2019 Annual Report – Quebec
Quebec Provincial President
The highlight of my first year as president was working with the most amazing group of women at the national table and with the executive of the provincial council. I was very grateful to the members of the provincial executive for their dedication and hard work, especially the secretary-treasurer who was the core of communications, and the spiritual advisor who was the guiding light on members’ spiritual journey https://infofurmanner.de/kamagr..review/.
Provincial executive members, including the president, had close communications with their national counterpart and were grateful for the help and guidance they received.
Many members attended the 99th annual national convention, where the presentation of the 100th annual national convention was offered by the provincial council, many of whom were involved in planning for the 2020 national convention.
Twelve of 18 parish councils reported; however, some chairpersons of standing committees did not report. Ongoing concerns were maintaining parish councils, membership and finding members willing to serve as officers in the different standing committees. Most members were 55 years of age or older. Some parish councils needed help with procedural issues and resolving internal issues.
A provincial workshop day was organized by the chairperson of organization. Topics covered included The League of the Future—Year 1, 2020 national convention, Care for Our Common Home, and resolutions revisited. Evaluations revealed the day was a huge success and members expressed an interest in more leadership training. Presentation of The League of the Future—Year 1 to as many parish councils as possible was planned.
Many members needed support to help them participate in the annual report surveys and to write annual reports. Parish councils that had not written annual reports for several years needed guidance on how to do so. Some parish councils felt the only requirement was the annual report survey.
Materials most frequently used were the Constitution & Bylaws, National Manual of Policy and Procedure, Executive Handbook, Handbook for Organization Chairpersons, and The Catholic Women’s League of Canada Plans Strategically 2018-2022. The Canadian League and national communiqués were read and used to inspire, motivate and educate.
Members enjoyed fundraising, social events, spiritual activities and attending meetings. They were encouraged to attend conventions at all levels.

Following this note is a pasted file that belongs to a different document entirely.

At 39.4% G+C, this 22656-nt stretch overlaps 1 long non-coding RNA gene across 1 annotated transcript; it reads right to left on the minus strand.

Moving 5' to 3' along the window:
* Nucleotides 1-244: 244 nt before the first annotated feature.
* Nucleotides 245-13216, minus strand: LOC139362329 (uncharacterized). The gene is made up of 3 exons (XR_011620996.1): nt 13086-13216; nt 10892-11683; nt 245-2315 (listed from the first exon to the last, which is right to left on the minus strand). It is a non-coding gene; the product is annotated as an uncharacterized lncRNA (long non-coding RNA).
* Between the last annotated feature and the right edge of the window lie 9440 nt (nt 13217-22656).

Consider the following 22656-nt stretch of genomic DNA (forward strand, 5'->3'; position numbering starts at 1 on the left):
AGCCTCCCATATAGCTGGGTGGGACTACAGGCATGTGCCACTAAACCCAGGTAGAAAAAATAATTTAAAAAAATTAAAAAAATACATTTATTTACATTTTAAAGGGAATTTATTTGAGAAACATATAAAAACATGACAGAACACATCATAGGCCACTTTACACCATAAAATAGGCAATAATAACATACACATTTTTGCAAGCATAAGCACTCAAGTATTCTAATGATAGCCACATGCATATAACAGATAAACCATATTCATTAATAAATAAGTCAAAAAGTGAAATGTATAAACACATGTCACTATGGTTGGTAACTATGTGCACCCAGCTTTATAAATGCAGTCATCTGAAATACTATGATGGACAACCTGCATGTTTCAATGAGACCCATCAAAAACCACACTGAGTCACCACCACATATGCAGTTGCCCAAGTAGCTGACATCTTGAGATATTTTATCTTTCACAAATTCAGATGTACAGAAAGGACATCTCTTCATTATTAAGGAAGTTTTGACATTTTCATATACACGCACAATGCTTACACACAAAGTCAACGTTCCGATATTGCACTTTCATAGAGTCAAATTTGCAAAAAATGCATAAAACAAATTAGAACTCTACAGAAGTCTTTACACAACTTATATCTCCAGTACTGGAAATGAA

Membership recruiting and renewing was done using different forms of communication such as e-mail, personal contact and telephone calls, and also by awarding pins and certificates. Thirty-three new members joined, of which nearly 60% were less than 40 years old. The total number of members as of December 31, 2019 was 837.
Provincial council donations were distributed as follows: national voluntary funds ($1,425), standing committees ($27,484), parish donations ($12,637) and other donations ($1,236) for a total of $42,782.
Some parish councils did not have secretaries and so the president or someone from the executive took the minutes.
The national theme, Care for Our Common Home, was acted on. Parish councils banned the use of Styrofoam cups and bottled water. Members began composting programs, reduced plastic use and worked on home water management.
Members played an active and valuable role in the parish. Some ministered to the sick and provided education on palliative care and issues surrounding euthanasia. Some reported outreach to their community through an invitation to pray. Some parish councils had members on the parish liturgy committee. Parish councils sponsored masses in honour of the Feast of Our Lady of Good Counsel. One parish council discussed the topic of bioethics, regarding the link between Catholic teaching and birth control.
The Ceremonies Booklet, CWL Prays booklet and the Word Among Us were the most common resources for developing liturgies and spiritual programs. Few spiritual advisors attended parish council meetings. Parish councils without spiritual advisors relied on the chairperson of spiritual development for spiritual enlightenment.
The provincial council co-hosted two retreats at Saint Joseph’s Oratory of Mount Royal in collaboration with the Holy Cross Fathers. For the Lent retreat, Forgiveness: The Key to Heaven, the preacher was the rector, Father Claude Grou, CSC, who was recovering from being assaulted by an individual armed with a knife. For the Advent retreat, Partaking in the Kingdom of God, the preacher was Fr. Nicholas Sengson, SVD.
The provincial life member liaison was in close communication with the 15 life members, and advised parish councils of any concerns, ideas and suggestions they had, as well as prayer requests they made. Four life members were involved with the 2020 convention committee. Three candidates were presented to the national executive/board for nomination to life membership.